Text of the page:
Toxic people use charm, flattery and mimicry to get their own way. They develop workplace friendships for the sole purpose of later exploitation. The target may feel that they have made an instant friend that they have a lot in common with, because the toxic person adeptly reflected the target’s own personality back to them. This friendship is one sided, and the target will be cast aside after they are no longer useful. The toxic person is accomplished in using subtle manipulation to convince the target that it is in their own best interest to do exactly what the toxic person wants them to do (Jakobiwitz and Eagan 2006; Kets de Vries 2012). Disney’s Moana contains a classic example of subtle manipulation by a narcissist. When Moana first arrives at the demigod Maui’s island prison, she is resolved that Maui will board her boat and be delivered to Te Fiti to restore her heart. Narcissist Maui has a different, self-serving, objective. He deflects with the song “Your Welcome,” grandiosely claiming responsibility for islands, the sun, the tide and “every natural phenomenon.” Maui charms Moana, who allows herself to be swept into a cave and barricaded in without objecting. He takes her canoe to escape the island – because “Maui can do everything but float.”
They are Honey Badgers (Don’t Care)
Where ever there is power, money and prestige, inevitably there are Dark Triad personalities. They seek attention, prestige or status and expect special treatment. They believe they are better than everyone else, while being callous and unaffected by the plight of others. Martha Stout (2006) makes the claim in her book The Sociopath Next Door that 4% of the population, or 1 in 25 people, has an anti-social personality disorder. Chances are, you work with a psychopath, if Stout’s claim is correct, and you probably would not even know it. The psychopath is expert in masking their callousness, and may even feign emotions. Although the nuances of psychopathy and other anti-social behaviors are beyond the scope of this article, this statistic draws attention to the fact that the tactics these individuals use to get ahead probably has affected everyone at some point. It can be as simple as looking to the upper echelons of any organization to find an example of this in the workplace.  
Professor of psychology Kets de Vries (2012:2) has described psychopathy as a spectrum, with criminal psychopaths like Ted Bundy on one end, and at the other, a type of toxic personality he terms “psychopath ‘lite’” or “SOB – Seductive Operational Bully.” These successful and charming people are outwardly normal – but mask their lack of empathy, shame, guilt or remorse. SOBs are quite adaptive and often upwardly mobile, climbing to the top of the organization that values people who are aggressive, take risks, and display coolness under pressure. These SOBs are quite destructive to organizations, and as in Kets de Vries’ case study “Richard,” the magnitude of the destruction may not be evident until after the SOB leaves the company. Superficially Richard seemed to be the perfect candidate for senior management. He was charming, eloquent, decisive, and action-oriented. He was talented in controlling this façade, and he told his superiors exactly what they wanted to hear. But after Richard was head-hunted by a competitor and left the company, the façade crumbled. Richard was in fact, an accomplished liar, exploitative and took credit for others work. He was ruthless, operating “like a spider, weaving a web of lies and deceit, catching his victims unawares, sucking the life force out of them, discarding the empty husk and moving on to the next victim” (Kets de Vries 2012:5). Although perhaps a bit sensational, this description is apt for the SOB, who often completely destroys their targets’ self-esteem, leaving them perplexed, resentful, and distrustful. Toxic people like Richard can literally destroy people and organizations.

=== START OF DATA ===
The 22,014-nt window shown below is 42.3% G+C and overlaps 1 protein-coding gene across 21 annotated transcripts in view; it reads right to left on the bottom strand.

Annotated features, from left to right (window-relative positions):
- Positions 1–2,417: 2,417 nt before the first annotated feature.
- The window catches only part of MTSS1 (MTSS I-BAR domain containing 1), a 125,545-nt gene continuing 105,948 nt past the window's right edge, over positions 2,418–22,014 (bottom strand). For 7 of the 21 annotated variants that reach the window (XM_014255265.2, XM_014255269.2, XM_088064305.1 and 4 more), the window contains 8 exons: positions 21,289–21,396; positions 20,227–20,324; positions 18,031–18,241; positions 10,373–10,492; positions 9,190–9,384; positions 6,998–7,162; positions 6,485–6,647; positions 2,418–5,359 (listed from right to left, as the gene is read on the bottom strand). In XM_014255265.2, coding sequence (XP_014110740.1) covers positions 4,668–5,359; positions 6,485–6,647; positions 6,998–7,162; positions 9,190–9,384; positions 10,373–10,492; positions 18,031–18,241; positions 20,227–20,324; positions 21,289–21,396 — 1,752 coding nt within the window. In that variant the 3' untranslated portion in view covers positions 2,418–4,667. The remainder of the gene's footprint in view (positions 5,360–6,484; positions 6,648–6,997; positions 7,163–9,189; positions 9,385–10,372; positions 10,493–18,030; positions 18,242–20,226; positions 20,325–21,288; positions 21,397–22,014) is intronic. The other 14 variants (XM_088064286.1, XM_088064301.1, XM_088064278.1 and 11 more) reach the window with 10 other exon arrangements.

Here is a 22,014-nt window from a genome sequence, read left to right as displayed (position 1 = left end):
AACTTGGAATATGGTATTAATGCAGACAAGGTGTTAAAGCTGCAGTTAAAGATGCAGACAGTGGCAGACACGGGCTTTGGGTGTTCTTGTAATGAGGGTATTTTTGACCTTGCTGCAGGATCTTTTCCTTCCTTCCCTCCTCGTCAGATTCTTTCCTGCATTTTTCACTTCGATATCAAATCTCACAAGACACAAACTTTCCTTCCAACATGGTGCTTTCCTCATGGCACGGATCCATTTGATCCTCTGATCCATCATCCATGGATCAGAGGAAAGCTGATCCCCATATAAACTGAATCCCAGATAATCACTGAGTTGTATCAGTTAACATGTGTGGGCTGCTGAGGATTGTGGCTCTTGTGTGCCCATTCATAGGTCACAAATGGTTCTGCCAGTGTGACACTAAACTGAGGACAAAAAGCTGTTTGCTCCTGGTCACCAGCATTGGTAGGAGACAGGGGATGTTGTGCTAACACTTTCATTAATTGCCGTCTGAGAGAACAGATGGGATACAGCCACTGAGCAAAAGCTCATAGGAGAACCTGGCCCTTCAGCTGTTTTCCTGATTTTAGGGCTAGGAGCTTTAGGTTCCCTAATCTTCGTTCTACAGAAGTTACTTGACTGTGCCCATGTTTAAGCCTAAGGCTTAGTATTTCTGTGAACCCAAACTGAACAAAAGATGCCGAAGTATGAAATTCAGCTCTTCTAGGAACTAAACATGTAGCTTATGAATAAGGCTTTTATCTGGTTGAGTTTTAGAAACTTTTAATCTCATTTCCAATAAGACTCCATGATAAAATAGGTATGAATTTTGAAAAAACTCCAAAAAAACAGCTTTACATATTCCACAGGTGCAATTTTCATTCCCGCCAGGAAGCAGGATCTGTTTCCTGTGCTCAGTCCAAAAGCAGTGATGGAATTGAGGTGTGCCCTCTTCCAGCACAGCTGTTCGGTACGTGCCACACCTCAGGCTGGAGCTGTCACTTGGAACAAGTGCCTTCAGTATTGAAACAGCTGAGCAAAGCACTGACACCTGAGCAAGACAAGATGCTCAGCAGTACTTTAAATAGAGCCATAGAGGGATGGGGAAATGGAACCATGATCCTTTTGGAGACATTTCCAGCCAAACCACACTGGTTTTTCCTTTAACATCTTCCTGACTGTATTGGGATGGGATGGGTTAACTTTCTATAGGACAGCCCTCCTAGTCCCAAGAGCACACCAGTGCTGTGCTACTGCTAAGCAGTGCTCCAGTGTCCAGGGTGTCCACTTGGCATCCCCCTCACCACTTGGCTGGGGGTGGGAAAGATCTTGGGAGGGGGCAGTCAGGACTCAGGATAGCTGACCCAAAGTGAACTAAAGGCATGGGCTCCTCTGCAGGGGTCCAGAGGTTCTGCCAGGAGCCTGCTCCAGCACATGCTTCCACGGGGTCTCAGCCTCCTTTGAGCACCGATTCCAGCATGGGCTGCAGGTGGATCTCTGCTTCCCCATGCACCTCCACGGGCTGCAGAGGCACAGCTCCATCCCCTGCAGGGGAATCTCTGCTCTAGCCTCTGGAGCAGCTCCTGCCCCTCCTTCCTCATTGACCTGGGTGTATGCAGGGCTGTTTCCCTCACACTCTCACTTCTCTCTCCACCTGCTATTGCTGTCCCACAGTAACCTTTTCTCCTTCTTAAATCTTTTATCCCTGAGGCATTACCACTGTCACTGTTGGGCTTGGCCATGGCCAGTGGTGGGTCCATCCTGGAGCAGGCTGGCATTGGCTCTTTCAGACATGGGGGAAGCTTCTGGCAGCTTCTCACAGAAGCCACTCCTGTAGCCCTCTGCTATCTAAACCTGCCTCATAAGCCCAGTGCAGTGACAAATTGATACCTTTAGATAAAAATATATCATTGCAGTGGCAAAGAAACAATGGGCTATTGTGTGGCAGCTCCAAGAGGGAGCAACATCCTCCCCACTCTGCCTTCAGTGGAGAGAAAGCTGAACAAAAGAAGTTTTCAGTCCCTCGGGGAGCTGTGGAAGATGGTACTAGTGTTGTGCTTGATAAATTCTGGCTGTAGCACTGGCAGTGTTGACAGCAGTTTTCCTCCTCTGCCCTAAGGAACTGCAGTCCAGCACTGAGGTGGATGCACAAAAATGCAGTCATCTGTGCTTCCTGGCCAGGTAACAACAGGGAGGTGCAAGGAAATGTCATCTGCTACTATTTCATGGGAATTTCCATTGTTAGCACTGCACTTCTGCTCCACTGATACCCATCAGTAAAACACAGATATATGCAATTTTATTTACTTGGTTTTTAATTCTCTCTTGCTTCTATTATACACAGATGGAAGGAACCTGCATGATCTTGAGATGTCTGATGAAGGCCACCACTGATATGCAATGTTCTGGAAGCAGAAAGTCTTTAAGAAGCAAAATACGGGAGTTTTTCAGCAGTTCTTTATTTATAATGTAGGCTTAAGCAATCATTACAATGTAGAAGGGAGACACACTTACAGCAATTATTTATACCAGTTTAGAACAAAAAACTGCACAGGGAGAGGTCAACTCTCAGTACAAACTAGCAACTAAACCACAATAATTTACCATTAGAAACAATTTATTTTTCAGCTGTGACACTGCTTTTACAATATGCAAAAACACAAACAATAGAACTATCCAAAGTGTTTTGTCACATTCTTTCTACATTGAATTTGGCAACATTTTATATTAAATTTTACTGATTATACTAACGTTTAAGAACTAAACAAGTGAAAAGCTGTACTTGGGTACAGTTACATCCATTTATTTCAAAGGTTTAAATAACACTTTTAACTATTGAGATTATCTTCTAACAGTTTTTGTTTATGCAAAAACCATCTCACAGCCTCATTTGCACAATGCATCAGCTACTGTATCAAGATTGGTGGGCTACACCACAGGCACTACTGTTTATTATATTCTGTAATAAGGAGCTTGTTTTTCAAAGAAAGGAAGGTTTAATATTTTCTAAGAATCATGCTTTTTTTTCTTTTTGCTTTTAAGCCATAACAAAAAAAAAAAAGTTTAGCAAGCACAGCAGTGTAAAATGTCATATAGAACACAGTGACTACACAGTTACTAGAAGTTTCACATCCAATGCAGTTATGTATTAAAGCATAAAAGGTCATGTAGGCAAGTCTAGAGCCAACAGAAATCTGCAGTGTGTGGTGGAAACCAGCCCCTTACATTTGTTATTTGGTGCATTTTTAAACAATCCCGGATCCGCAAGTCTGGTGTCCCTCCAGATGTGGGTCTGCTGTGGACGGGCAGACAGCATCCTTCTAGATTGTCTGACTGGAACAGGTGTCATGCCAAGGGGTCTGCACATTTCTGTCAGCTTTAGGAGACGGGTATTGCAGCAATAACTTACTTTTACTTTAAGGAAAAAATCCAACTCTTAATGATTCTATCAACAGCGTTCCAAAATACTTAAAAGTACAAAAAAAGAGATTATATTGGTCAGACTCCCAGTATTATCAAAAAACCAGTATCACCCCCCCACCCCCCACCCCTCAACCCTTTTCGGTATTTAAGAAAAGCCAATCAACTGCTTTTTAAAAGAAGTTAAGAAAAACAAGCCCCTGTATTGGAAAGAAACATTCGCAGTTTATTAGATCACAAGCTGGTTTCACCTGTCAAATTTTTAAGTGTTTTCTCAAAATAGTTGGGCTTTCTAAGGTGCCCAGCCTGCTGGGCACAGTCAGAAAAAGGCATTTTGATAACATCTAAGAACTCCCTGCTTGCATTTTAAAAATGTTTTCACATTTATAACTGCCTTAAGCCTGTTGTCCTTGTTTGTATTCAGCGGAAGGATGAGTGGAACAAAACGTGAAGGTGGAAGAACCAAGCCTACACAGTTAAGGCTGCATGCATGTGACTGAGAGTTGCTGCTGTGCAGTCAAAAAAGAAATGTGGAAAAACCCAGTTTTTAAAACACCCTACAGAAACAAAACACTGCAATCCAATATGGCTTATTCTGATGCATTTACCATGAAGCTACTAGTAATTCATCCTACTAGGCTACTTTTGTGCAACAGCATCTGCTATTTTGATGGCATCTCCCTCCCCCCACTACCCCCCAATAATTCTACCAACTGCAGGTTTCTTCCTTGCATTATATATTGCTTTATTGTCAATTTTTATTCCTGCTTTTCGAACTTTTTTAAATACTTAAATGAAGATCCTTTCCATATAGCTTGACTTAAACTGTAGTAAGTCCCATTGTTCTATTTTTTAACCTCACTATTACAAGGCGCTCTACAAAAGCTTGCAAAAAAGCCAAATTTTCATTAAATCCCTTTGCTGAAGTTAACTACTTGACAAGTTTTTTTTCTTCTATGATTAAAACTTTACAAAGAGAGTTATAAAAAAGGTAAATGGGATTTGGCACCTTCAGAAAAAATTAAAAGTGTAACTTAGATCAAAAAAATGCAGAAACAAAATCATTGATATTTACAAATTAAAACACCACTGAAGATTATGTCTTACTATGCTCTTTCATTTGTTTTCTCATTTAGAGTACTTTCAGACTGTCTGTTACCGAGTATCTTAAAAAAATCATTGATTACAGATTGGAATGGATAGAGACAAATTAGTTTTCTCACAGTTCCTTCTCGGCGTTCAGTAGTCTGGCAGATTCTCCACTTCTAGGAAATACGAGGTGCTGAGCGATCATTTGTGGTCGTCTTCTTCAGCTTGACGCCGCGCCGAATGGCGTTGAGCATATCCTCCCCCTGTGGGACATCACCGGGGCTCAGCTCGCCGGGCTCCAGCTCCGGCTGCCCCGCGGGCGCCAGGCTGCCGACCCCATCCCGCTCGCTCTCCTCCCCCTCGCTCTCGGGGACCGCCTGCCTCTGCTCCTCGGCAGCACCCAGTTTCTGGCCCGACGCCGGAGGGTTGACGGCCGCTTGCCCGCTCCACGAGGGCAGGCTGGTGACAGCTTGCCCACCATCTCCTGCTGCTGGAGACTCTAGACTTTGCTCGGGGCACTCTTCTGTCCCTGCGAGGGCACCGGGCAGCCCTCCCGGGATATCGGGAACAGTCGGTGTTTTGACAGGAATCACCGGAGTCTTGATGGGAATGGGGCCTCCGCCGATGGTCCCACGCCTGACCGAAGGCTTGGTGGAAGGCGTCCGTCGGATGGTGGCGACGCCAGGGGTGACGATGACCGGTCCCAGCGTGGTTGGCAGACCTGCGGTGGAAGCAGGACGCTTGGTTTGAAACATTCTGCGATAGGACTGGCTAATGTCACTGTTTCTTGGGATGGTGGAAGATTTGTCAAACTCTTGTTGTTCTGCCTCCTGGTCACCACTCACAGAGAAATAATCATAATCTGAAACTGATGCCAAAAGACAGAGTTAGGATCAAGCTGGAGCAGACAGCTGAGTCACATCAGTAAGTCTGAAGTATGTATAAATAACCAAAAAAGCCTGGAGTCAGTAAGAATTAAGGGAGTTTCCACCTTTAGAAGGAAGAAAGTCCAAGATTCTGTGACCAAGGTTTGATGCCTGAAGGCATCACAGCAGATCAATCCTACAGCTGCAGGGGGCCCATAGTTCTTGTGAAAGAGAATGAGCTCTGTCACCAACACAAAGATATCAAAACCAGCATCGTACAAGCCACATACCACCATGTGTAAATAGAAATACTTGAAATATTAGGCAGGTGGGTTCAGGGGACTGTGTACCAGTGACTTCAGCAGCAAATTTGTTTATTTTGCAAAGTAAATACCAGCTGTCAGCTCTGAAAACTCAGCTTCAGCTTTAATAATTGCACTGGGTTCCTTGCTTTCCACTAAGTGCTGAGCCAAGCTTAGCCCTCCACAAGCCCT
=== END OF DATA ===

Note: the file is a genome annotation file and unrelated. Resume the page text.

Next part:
Dark Triad personalities and the toxic behaviors they employ are common to workplaces, and most people will encounter one or more of these individuals during their working life. This article provides a brief overview of Dark Triad personalities and their behaviors to assist in identifying these toxic people in the workplace. No specific responses are recommended here, due to the intricacies of each individual experience. Any personal recognition of toxic behaviors outlined in this article should be followed up with further research to determine appropriate responses for individual circumstances.
Abbott, Andrew
            1993    The Sociology of Work and Occupations. Annual Review of Sociology:187-209.
Jakobwitz, Sharon and Vincent Egan
            2006    The Dark Triad and Normal Personality Traits. Personality and Individual Differences 40(2):331-339.
Jonason, Peter K., Sarah Slomski and Jamie Partyka
            2012    The Dark Triad at work: How toxic employees get their way. Personality and Individual Differences 52(3):449-453.
Jonason, Peter K. and Gregory D. Webster
            2010    The Dirty Dozen: A Concise Measure of the Dark Triad. Psychological assessment 22(2):420.
Kets de Vries, Manfred F. R.
            2012    The Psychopath in the C Suite: Redifining the SOB. Faculty & Research Working Paper. Copies available at:
Paulhus, Delroy L. and Kevin M. Williams
            2002    The Dark Triad of Personality: Narcissism, Machiavellianism, and Psychopathy. Journal of research in personality36(6):556-563.
Stout, Martha
            2006    The Sociopath Next Door: The Ruthless Versus the Rest of Us. Harmony Books.

Leave a Reply

Fill in your details below or click an icon to log in: Logo

You are commenting using your account. Log Out /  Change )

Facebook photo

You are commenting using your Facebook account. Log Out /  Change )

Connecting to %s